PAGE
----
Third-quarter fundraising reports were due at midnight from every presidential candidate.
The Post’s T.W. Farnam provides all the numbers here.
Below, The Fix digs a little deeper and tells you what the numbers mean. Here are five things you should know. . .
Obama is still fundraising king
President Obama took some time off the fundraising circuit as he tried to forge a deal on the debt ceiling controversy, and he still turned in one of the best quarters in history.
Obama raised $43 million for his campaign and another $27 million for the Democratic National Committee. That’s one of the best quarters on record for an off year and, counting just the money for his campaign, well more than twice as much as any Republican candidate.
Obama’s team continues to show a knack for raising big bucks. Even as independents and key donor groups (like Wall Street) have wandered away from the president and his base grows unhappy, he’s still finding plenty of ways to raise money. And lots of it.
House fundraising isn’t the same as presidential fundraising
Rep. Michele Bachmann (R-Minn.) was a fundraising juggernaut in the House, pulling in $13 million for her 2010 reelection campaign – including nearly $9 million in the final four months.
Nearly four months into this campaign, though, Bachmann has raised just $5.5 million, despite the fact that she won the Ames Straw Poll in August. Bachmann’s $3.9 million raised in the third quarter is particularly disappointing given the bump she should have gotten from that win.
Bachmann successfully turned herself into a conservative cause celebre as a House candidate. In the presidential race, she has yet to tap that same support.
Pledges don’t equal money
Former Utah governor Jon Huntsman’s campaign launched June 21, but he didn’t have to file a report for the final week-plus of the second quarter (which runs through the end of June). So instead, his campaign simply passed along word that he had raised more than $4 million in that short time – part of it from the candidate’s own pocket.
So imagine our surprise when, after three more months of fundraising, the campaign last week reported just more than $4.5 million raised for the entire campaign – including that week-plus where they supposedly raised more than $4 million.
So he only raised half a million more during that three months, right? Wrong. The number the campaign passed along at the end of the second quarter was based on pledges – i.e. not actual money – and many of those pledges didn’t pan out.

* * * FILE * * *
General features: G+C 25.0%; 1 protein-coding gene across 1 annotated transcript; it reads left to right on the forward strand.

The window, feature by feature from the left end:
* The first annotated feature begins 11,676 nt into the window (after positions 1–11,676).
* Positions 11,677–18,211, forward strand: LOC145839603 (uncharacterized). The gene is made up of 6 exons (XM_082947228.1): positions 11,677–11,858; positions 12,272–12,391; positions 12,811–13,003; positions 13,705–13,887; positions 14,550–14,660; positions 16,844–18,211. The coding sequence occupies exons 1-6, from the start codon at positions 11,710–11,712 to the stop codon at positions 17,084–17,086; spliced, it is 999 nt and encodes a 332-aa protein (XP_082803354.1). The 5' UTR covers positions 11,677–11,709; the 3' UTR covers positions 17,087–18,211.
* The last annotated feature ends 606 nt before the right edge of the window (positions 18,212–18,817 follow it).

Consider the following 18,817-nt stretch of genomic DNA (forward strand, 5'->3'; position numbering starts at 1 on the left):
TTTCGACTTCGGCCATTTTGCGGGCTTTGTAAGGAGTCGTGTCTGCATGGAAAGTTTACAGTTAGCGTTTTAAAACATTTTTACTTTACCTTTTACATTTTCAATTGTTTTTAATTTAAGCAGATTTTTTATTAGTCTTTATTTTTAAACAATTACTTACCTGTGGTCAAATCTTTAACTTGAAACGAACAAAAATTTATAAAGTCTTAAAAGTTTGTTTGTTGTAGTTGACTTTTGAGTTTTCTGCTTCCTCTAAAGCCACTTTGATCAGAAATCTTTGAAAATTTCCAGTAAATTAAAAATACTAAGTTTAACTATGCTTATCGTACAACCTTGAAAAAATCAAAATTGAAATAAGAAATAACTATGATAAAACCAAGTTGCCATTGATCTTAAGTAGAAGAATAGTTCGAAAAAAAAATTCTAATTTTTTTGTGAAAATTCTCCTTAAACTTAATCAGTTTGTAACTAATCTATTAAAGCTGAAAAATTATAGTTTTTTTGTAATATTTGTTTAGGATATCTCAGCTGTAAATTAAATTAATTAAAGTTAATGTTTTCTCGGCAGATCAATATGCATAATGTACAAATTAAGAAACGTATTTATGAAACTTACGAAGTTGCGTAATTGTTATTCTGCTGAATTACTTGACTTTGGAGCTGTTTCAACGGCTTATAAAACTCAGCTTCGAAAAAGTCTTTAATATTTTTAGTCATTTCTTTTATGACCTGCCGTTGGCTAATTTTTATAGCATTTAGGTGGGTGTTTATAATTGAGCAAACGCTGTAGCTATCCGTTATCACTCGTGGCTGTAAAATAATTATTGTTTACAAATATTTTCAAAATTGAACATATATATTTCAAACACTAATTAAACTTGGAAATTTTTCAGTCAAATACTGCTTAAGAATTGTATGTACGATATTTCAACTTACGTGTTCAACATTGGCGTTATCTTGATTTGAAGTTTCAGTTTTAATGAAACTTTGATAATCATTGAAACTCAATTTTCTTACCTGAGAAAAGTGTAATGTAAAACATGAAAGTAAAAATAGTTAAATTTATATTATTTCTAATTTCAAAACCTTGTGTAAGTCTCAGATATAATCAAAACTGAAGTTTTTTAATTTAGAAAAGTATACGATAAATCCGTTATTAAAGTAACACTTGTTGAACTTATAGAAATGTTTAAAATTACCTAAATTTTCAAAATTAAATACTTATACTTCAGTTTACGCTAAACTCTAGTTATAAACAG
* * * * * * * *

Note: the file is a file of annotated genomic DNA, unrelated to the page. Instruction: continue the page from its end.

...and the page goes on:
Pumping up your numbers one quarter is one thing; but it just makes things that much harder the next.
Burn rate is key
We often focus a little too much on how much a candidate is raising, and not enough on how much he or she is spending.
To wit: Bachmann spent $2 million more than she raised in the third quarter, Huntsman has gone deep into debt to stay afloat, former House Speaker Newt Gingrich remains deep in debt, and even Mitt Romney is spending money pretty quickly.
Despite being in the race for three fewer months, Texas Gov. Rick Perry already has more cash on hand than the former Massachusetts governor – in large part because of Romney’s high burn rate (i.e. how much you spend versus how much you raise).
Romney has raised more than $32 million over two quarters, while Perry raised more than $17 million in one quarter. But Perry has a small edge on cash on hand -- $15.1 million to $14.7 million – because Romney has spent more than half the money he raised, while Perry has spent only about one-eighth.
Romney’s team is quick to say that the money has been invested in building infrastructure in key states, and that his burn rate early on was much smaller. But it’s something worth keeping an eye on (with the caveat being that the candidate will always be able to supplement any cash shortages with some of his own personal funds).
The Herman Cain boomlet came pretty late in the quarter, so we weren’t necessarily expecting a huge quarter from the former Godfather’s Pizza CEO. But even considering that, $2.8 million raised is a pretty pedestrian quarter.
Cain’s report shows he did indeed get a bump, with most of his contributions coming in the final week of the quarter after he won the Florida straw poll.
The real question with him will be how he’s able to harness his current momentum and how much he has raised over the last two weeks, when that boomlet turned him into legitimate frontrunner.